Doctor insights on:
Dmso For Tendon Injuries
3 time a day at 1st:
Dmso is a very safe agent that often reduces pain and inflammation when applied topically. Once absorbed it's metabolized into msm, also anti-inflammatory. While there's not much research it's reasonable to try. For guidelines ; other suggestions see
http://www. Drweil. Com/drw/u/id/qaa123924
http://www. Dailymile. Com/blog/health/dmso-the-best-injury-treatment-youve-never-heard-of. ...Read more
Leg injury: The Achilles tendon connects the calf muscles to the heel bone. An injury to the Achilles tendon could be tendinitis (inflammation) from overuse, direct trauma such as being kicked, sprain or strain from being subjected to a strong force, or a tear of the fibers of the tendon. ...Read more
Sure You Can: Why would a tendon injury stop you from going to school? Keep studying and the tendon injury will heal on its own or with the help of your doctor. Consider seeing a specialist that may provide regenerative medicine procedures that can help heal these injuries faster. Check out Regenexx. Com ...Read more
A HAND tendon may: Require surgery, splinting or observation depending upon the location, the percentage of injury and the preconditions prior to the injury. However a prompt assesment by a hand surgeon or a comparably trained health care provider is needed to determine the proper course of action. Hand surgeons are well versed in these decisions ...Read more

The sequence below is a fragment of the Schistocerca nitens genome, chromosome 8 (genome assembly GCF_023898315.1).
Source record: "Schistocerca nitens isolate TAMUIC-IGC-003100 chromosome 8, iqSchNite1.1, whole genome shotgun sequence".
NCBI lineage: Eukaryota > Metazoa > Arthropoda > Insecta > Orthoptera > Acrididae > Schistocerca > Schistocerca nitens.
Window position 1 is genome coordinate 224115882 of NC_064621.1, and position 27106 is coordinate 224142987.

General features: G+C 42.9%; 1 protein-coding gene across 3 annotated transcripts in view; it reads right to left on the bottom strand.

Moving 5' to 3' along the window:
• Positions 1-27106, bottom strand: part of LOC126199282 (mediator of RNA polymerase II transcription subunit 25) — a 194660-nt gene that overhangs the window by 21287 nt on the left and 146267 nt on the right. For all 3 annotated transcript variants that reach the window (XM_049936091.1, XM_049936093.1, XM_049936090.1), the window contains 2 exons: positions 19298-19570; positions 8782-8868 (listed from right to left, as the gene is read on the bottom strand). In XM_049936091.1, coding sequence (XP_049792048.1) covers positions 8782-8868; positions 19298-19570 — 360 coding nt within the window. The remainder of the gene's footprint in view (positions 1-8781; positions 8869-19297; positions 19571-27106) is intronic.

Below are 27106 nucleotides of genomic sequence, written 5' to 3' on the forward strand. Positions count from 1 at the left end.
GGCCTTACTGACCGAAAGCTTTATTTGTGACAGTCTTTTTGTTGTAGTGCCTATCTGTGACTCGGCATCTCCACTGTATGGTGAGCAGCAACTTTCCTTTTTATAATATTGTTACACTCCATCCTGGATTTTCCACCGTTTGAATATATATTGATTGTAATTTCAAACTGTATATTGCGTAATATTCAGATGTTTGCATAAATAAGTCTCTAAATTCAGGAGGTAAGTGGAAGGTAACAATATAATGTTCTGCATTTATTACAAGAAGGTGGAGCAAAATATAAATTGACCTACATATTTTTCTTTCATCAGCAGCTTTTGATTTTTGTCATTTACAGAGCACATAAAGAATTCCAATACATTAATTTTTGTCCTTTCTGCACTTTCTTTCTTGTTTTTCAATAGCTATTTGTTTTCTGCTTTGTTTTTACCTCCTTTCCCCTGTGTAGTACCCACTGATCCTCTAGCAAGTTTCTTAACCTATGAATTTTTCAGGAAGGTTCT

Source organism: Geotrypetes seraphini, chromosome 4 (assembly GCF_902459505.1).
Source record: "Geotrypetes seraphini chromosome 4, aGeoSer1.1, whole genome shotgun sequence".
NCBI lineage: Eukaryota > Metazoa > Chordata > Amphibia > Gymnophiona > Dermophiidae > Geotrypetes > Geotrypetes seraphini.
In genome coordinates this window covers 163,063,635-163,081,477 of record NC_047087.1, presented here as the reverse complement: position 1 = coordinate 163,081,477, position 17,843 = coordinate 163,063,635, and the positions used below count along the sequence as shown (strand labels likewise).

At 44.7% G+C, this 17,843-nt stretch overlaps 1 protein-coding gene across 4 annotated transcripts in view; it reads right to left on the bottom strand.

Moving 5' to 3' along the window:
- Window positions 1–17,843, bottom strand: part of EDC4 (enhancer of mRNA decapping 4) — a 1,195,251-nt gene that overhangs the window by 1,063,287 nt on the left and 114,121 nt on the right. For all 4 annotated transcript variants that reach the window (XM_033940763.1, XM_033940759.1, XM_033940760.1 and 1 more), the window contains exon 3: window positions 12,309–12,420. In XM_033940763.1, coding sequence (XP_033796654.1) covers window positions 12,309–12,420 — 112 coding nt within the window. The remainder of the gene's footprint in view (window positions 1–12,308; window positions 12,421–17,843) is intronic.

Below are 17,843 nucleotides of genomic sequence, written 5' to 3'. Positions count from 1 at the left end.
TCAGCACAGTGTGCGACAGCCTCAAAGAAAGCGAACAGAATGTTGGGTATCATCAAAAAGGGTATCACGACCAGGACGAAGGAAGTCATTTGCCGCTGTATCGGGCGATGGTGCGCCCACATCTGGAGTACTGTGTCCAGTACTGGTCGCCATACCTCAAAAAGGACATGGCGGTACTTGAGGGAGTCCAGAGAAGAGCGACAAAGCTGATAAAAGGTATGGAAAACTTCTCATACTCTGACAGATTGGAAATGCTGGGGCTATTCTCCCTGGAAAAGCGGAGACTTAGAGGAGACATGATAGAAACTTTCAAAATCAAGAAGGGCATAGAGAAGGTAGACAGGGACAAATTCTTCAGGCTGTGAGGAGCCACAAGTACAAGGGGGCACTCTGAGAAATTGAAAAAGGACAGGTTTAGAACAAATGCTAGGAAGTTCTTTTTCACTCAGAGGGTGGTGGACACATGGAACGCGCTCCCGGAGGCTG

Most need surgery:
Most tendon injuries require surgery to repair or reattach them to bone. Some will heal on their own, but in most cases there will be some loss of function (weakness, decreased movement).
Also, in many cases the repair needs to be done within a week or two. Waiting longer results in scarring which makes the repair more difficult and less likely to work as well. ...Read more
Depends: This depends on the severity of the injury. A strain can take weeks, partial tear may take the time like a bone fracture (6-8) weeks. A complete tear requires surgical repair and the recovery time varies. Speaking to an orthopedic surgeon will help. ...Read more
6-12 weeks: This depends upon location a lot.Get a more detailed answer ›
Start wih primary: Care doctor. It would be good to consult your primary care doctor who may be in a better position to determine, whether you need to see a rheumatologist, orthopedist or a physical medicine/rehabilitation doctor. ...Read more